After your 2004 Fox sitcom Method and Red was canceled, you had some choice words to say about how it was sanitized and unfaithful to the characters you’d created. [Shortly after its cancellation, Method Man lamented, “Where are they trying to go with these storylines? I’m a grown-ass man, I shouldn’t be at a kid’s birthday party.”] With those issues still at the forefront of pop culture, how do you look back on it today?
I think it was slightly watered down, but it was a TV show, and back then, I couldn’t wrap my head around it. But there was a producer there, a white-haired guy, and he was trying to explain to me about how things work in a certain light, so you can get to where you want to be. In hindsight, Fox, the writers, and the producers, were trying to do the best they could with the product they had—to appease not just myself and Red, but an audience at Fox, also. The two worlds kind of collided. If it would’ve worked, it would’ve worked, but it didn’t. I thank them for the opportunity because that was unheard of—we had our own show, two black leads in primetime.
What actors do you most admire, living or dead?
So many. Gary Oldman. Don Cheadle’s always been big on my radar. John Malkovich, there’s just something about his demeanor that resonates with me. I love what The Rock is doing; I love that transition. It kind of proves the theory about performing in front of a live audience and taking that, and putting that in front of a live camera. It was a natural progression for him because he was basically doing that when he was cutting promos [as a wrestler]. That’s the same thing we do, except ours is more grounded in reality, or at least that’s what the audience wants: they want our true story. They want the experience of who we are as artists.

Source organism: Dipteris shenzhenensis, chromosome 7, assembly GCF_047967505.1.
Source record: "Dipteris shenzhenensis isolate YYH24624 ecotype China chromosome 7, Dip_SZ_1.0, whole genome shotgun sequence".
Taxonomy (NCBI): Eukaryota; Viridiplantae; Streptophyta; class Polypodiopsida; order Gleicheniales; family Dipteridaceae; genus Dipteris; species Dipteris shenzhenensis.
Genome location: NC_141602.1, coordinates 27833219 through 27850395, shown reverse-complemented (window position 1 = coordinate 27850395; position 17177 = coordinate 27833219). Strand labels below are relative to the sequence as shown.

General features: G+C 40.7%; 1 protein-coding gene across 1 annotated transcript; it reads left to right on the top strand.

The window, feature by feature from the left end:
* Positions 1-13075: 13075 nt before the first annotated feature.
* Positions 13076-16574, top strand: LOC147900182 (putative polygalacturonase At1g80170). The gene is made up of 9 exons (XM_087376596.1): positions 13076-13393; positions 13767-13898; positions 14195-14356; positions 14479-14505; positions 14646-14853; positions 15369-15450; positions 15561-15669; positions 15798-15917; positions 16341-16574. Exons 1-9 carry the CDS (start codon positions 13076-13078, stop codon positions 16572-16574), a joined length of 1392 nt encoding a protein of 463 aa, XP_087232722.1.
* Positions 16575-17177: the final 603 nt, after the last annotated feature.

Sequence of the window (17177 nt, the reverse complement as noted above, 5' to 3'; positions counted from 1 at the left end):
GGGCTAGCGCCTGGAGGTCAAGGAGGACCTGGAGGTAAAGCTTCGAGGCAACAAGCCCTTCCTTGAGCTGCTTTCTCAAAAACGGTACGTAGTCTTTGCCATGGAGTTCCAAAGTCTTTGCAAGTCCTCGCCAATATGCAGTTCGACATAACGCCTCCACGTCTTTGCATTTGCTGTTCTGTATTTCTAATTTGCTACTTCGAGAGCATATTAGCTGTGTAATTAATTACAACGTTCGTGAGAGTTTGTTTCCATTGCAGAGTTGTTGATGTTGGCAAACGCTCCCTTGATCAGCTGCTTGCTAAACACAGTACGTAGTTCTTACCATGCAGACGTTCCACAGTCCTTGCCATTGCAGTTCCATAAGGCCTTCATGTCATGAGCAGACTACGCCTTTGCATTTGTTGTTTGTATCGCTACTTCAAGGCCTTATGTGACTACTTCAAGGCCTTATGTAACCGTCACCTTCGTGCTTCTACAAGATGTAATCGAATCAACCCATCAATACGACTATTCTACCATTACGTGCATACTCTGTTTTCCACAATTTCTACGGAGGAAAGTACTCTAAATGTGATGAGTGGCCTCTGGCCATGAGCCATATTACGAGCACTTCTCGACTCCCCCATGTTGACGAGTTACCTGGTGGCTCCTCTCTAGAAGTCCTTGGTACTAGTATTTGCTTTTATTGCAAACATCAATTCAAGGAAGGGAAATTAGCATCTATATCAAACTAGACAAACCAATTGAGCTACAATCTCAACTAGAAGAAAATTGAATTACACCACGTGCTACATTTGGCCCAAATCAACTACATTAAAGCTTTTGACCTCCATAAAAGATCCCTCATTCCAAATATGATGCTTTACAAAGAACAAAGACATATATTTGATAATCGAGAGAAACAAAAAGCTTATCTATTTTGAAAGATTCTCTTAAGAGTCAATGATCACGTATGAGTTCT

That’s why, when I bring that to acting, they don’t want to see Method Man up there, they want to see [my character in Power Book II: Ghost] Davis Maclean, they want to see a lawyer up there. It’s going to be hard for some people to strip those layers away and actually see Maclean and not see me, but hopefully I did a good enough job that by episode two, all they’ll see is the lawyer.
How did you prepare for the role?
When I was in acting class, me and my scene partner had to do a scene from Philadelphia, Denzel [Washington] and Tom Hanks. Of course, I played the Denzel part, and I actually had to watch the film. Just watching this man work, you could see the difference from when he was in the courtroom and when he was in regular life. It’s very inspiring. You don’t know what’s ad-libbed and what was improv, and what was actually in the script, because he’s just that freaking good. But [for Power,] I wanted something grounded in reality that I could actually relate to and take me out of this fantasy courtroom world, because usually, courts aren’t ran the way you see them on TV.
I reference Johnnie Cochran, too, because he was at a level where I could understand him. It seemed like he came from where I came from; he just threw a suit on and crossed over here for a quick second.
Meth on Teenage Bounty Hunters.
Courtesy of Tina Rowden / Netflix